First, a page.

Take the 2-minute tour ×
Stack Overflow is a question and answer site for professional and enthusiast programmers. It's 100% free, no registration required.

I had some Python code that needed to be able to handle SIGINT. For this purpose I used something like this:

def mymethod(*params):
  obj = MyObj(params)
  try:
    obj.do_some_long_stuff()
  except KeyboardInterrupt:
    obj.cleanup()

Awesome and really straightforward. Yay, Python is great!

However, I now need to also handle other signals, namely SIGTSTP and SIGQUIT. What I'm trying to do is something similar. Here's some pseudocode demonstrating what I'm trying to do with SIGTSTP (I hope it's clear enough):

def mymethod(*params):
  obj = MyObj(params)
  try:
    obj.do_some_long_stuff()
  catch SIGINT:
    obj.cleanup()
  catch SIGTSTP:
    log_stop(obj) # Log that we stopped obj (add info about stop signal happening in obj-specific log file )
    raise SIGTSTP # Do normal SIGTSTP behavior as if we didn't catch the signal

It seems that the way to go here is to use the signal module. However, my problem is that I can then can't access the object state anymore as I could with the KeyboardInterruptException:

import os
import signal

def handler(signum, frame):
  print "I can't access obj from here anymore!" # How to access obj from here?
  signal.signal(signum, signal.SIG_DFL)
  os.kill(os.getpid(), signum) # Rethrow signal, this time without catching it

def mymethod(*params):
  obj = MyObj(params)
  signal.signal(signal.SIGTSTP, handler)
  obj.do_some_long_stuff()   

So how can I solve this, i.e. handle the signal while still having some access to the object I'm working with?

share|improve this question

3 Answers 3

up vote 6 down vote accepted

Or use a closure:

import os
import signal

def create_handler(obj):
    def _handler(signum, frame):
        print "obj is availiable here!"
        print obj
        signal.signal(signum, signal.SIG_DFL)
        os.kill(os.getpid(), signum) # Rethrow signal, this time without catching it
    return _handler

def mymethod(*params):
  obj = MyObj(params)
  signal.signal(signal.SIGTSTP, create_handler(obj))
  obj.do_some_long_stuff()   

create_handler(obj) returns a handler function with access to obj.

share|improve this answer
    
Interesting, didn't think about that! This seems like the most elegant solution. Thanks. –  jjst Nov 14 '12 at 12:22

Ok, it seems I just had a case of rubber duck problem solving and that I kind of found the answer while carefully crafting my question. Anyway I figured I might as well finish posting and answer it, in case it might help someone else (plus, I'm not 100% sure of my solution, and not confident around signals). So here goes:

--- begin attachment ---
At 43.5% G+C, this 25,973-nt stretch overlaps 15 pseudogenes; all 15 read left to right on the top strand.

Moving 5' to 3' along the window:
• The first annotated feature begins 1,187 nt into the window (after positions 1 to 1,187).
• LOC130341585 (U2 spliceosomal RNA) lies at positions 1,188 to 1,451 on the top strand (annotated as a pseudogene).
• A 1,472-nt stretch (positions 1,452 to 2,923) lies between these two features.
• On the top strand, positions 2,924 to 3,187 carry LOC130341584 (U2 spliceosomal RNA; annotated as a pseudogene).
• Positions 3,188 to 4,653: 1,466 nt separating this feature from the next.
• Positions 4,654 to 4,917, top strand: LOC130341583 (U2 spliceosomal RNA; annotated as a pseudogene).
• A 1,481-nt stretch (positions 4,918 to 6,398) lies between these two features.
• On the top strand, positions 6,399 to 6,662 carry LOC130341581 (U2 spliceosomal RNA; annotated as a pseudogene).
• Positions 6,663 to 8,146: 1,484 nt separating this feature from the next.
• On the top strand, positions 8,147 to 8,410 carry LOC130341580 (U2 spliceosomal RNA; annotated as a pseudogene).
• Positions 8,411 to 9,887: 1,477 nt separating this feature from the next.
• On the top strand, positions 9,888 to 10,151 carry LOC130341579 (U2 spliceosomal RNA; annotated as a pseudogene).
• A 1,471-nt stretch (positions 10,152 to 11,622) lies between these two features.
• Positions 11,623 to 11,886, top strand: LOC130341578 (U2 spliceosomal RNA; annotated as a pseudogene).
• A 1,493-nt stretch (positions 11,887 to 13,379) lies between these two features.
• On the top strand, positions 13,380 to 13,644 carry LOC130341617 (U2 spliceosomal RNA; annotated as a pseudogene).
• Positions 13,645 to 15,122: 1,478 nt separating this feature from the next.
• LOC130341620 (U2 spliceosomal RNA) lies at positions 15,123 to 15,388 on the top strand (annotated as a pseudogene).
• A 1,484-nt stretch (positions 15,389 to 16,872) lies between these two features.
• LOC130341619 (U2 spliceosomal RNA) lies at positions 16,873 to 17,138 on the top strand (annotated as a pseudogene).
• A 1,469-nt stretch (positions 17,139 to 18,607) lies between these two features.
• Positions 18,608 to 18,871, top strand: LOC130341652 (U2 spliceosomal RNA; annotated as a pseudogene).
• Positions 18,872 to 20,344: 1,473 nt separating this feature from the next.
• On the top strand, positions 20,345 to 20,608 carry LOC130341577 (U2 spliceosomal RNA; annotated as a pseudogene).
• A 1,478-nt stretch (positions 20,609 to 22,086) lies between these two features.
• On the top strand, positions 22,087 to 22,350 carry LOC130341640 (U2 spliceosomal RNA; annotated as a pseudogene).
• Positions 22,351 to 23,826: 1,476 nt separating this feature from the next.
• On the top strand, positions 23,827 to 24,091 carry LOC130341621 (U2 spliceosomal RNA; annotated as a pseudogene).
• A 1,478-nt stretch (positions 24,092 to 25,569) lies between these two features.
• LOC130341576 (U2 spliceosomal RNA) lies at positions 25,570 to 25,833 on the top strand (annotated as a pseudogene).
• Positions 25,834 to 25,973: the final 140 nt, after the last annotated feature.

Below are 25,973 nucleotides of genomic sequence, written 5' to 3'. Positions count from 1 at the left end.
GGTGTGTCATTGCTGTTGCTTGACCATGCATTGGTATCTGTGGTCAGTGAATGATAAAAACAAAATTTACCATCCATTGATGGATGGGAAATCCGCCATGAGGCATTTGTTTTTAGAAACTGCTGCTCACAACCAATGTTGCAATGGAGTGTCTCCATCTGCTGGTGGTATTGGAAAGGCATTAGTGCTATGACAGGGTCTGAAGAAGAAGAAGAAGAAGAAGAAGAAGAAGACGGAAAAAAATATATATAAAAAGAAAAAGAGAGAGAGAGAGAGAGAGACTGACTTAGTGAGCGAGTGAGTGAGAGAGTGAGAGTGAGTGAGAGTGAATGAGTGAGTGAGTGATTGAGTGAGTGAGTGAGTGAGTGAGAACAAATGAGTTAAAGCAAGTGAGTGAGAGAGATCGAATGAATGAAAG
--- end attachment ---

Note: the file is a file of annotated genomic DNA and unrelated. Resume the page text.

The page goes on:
Python methods are just standard objects, so that means that I can basically do something like this:

import os
import signal

def handler(signum, frame):
  log_stop(handler.obj)
  signal.signal(signum, signal.SIG_DFL)
  os.kill(os.getpid(), signum) # Rethrow signal, this time without catching it

def mymethod(*params):
  obj = MyObj(params)
  handler.obj = obj
  signal.signal(signal.SIGTSTP, handler)
  obj.do_some_long_stuff()   
share|improve this answer

That would work under the condition that handler is a class-method and contains the self-member.

You could make obj global, since than you can access it from each function.

import os
import signal
obj = None

def handler(signum, frame):
    log_stop(obj)
    signal.signal(signum, signal.SIG_DFL)
    os.kill(os.getpid(), signum) # Rethrow signal, this time without catching it

def mymethod(*params):
    global obj # to signal that the obj we are changing here is the global obj

    obj = MyObj(params)
    handler.obj = obj
    signal.signal(signal.SIGTSTP, handler)
    obj.do_some_long_stuff()

(Note: Personally I avoid global parameters as much as possible, since global means really global).

share|improve this answer
    
I had a bit of a syntax confusion in my answer code, I needed to replace log_stop(self.obj) with log_stop(handler.obj) in the handler function for it to behave as expected. As for using globals, I thought about it, but it seems their unnecessary use is generally frowned upon, so I was looking for alternative solutions, with globals as a last resort. –  jjst Nov 14 '12 at 12:25

Your Answer

 
discard

By posting your answer, you agree to the privacy policy and terms of service.

Not the answer you're looking for? Browse other questions tagged or ask your own question.